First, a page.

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Antique Phonograph News
Canadian Antique Phonograph Society


Nov-Dec 2006

Jan-Feb Mar-Apr May-Jun Jul-Oct Nov-Dec
Early Nod to Nipper
by Betty Minaker Pratt and Bill Pratt

J. & J.Colman Ltd, in business since 1814, was well aware of the enormous dividends to be reaped from investment in advertising their yellow tins of mustard powder. One of their long term promotional items was a series of booklets that was given away free to children every Christmas from the 1880s into the 1950s. "Children treasured these booklets. For many they were the first and only books they ever owned."

Rhymes and Tunes For Little Folks is a 20-page booklet, 4 1/4 x 5 1/2 inches, with 16 nursery rhymes, musical scores with lyrics, and 12 colour illustrations. The first page inside the front cover shows "J. & J. Colman's Xmas Greetings to Their Young Friends All Over the World".

Loosely adapted from Francis Barraud's painting, it depicts the familiar subject of the little terrier, Nipper, listening intently to the recorded message emanating from a Berliner "Trademark" Gramophone. The talking machine may not be an exact rendering of the Type B Berliner, but the artist is clearly familiar with the model showing a brass horn, side brake, and external spring box mounted on the back, with a crank handle on top. In this rendition Nipper, with two black-tipped ears, is placed prominently in the foreground, but he is not the focus of attention. The boy in the paper party hat with a trumpet is centre stage, in his Little Lord Fauntleroy suit. Mothers had imposed this fashion on boys since 1886 when Frances Hodgson Burnett published her popular children's novel.

This is an early use of the Nipper theme. Page 3 of the booklet, "Sing a Song of Six Pence", showing the king and queen, confronted with a hopelessly underbaked blackbird pie, conveniently dates the illustration with the depiction of a sixpence coin of 1902. From 1880 to 1939, Colman's issued special pictorial tins every year, including one for Edward VII's coronation in August 1902.

Colman's industrialists were collectors of landscape paintings by various artists in East Anglia throughout the nineteenth century. Their collection is still displayed in the Norwich Castle Museum and Art Gallery. By 1902, they commissioned printers of this booklet to use different illustrators of childrens' books. Perhaps Cecil Aldin or John Hassall were amongst those chosen to do the artwork. Were these artists acquainted with Francis Barraud and his studios in Liverpool and Piccadilly? Barraud often exhibited with other artists at the Royal Academy, London, or The Institute of Painters in Oil Colours.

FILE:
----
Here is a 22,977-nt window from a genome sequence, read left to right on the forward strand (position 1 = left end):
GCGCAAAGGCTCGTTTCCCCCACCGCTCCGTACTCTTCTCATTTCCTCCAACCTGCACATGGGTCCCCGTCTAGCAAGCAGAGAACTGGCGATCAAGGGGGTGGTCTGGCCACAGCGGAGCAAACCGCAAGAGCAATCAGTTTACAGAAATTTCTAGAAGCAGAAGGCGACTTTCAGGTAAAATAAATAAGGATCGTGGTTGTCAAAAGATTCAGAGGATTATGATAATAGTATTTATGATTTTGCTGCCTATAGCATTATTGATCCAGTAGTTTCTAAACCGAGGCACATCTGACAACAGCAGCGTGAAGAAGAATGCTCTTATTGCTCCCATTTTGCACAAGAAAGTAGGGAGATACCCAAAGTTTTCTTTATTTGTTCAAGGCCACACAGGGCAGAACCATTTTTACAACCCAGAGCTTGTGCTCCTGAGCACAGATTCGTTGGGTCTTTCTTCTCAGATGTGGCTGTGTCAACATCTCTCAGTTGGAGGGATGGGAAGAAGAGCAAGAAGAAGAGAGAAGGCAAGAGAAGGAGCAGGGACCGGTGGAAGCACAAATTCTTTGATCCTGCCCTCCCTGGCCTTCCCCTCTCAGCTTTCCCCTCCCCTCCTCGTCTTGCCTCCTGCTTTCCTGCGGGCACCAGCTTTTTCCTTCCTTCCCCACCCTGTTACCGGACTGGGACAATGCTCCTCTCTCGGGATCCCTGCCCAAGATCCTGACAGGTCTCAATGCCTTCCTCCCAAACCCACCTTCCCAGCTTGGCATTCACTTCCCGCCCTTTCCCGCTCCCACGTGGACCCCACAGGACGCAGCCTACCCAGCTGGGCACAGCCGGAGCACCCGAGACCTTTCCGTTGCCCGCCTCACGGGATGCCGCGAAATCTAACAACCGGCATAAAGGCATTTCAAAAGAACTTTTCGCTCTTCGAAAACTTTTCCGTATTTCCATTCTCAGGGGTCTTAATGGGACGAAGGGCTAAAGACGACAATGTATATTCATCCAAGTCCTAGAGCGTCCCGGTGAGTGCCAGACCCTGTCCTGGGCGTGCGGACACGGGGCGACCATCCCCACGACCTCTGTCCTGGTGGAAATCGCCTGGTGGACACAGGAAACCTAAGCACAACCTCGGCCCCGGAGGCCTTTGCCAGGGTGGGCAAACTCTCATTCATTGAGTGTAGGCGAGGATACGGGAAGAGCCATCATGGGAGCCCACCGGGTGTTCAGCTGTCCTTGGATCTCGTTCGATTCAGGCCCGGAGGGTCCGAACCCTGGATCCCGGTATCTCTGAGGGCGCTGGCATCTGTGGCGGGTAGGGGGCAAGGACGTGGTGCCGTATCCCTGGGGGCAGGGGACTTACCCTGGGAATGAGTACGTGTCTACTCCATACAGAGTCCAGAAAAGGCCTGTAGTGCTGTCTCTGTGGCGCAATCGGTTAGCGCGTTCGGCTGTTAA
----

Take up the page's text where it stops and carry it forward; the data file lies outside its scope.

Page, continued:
Barraud completed his famous painting in 1899. On December 5 of that year the first prints of photographs of the painting were available in London. By the end of that month these reproductions were circulated in trade literature, including a Christmas 1899 Gramophone Company advertising card. In January 1900, "His Master's Voice" made its initial appearance on a Gramophone Company record advertising supplement. Also in that year Barraud exhibited a 10 x 12 inch watercolour of his painting at the Royal Institute of Painters and Watercolourists in London where it sold for 15 guineas.

Emile Berliner is thought to have seen the original "His Master's Voice" painting on a visit to England in early 1900. On May 26 he applied to register the picture as a trademark at the U.S. Washington Patent Office, following in July with registration at the Canadian Patent Office. Berliner's required statement during his patent application said he had been using the picture of the dog listening to the sound reproducing machine continuously in his business since May 24, 1900. Its very first appearance on records was in Canada in the Fall of 1900, stamped on the back and in the grooves of 7" Berliners. By March 1901, Nipper started to appear on items such as Eldridge Johnson's Victor needle packets. In October 1901, Johnson used the Dog on his company letterhead and by May 1901, Nipper appeared on most of their goods.

So, the endearing painting of "His Master's Voice", soon to become famous all over the world - some say the most recognizable trademark ever - was an apt and topical subject for the Colman's group of artists and their series of seasonal nursery books for little folks.

Acknowledgements:

Colman's Mustard Shop, Norwich
http://www.colmansmustardshop.com/acatalog/The_Children_s_Story.html

"Little Lord Fauntleroy"
http://en.wikipedia.org/wiki/Little_Lord_Fauntleroy

Archives, Unilever Company, Port Sunlight, England, Nov. 30, 2006.
And http://www.unilever.co.uk/ourbrands/foods/colmans.asp

Norwich Castle Museum & Art Gallery, Norwich Castle Study Centre, Shirehall, Nov. 14, 2006
And http://www.24hourmuseum.org.uk/museum_gfx_en/SE000101.html

Leonard Petts, The Story of 'Nipper' and the 'His Master's Voice' Picture, p.8

Ruth Edge and Leonard Petts, The Collectors Guide To 'His Master's Voice' Nipper Souvenirs, pp. 988 - 991

Allen Koenigsberg, The Patent History of the Phonograph 1877-1912, p. 41

John Rutherford, December 2, 2006, personal communication. In the 1930s John Rutherford went to school with artist John Hassall's son, John Hassall Narbeth. His Father was best known for advertising posters and other ads for Colman's mustard.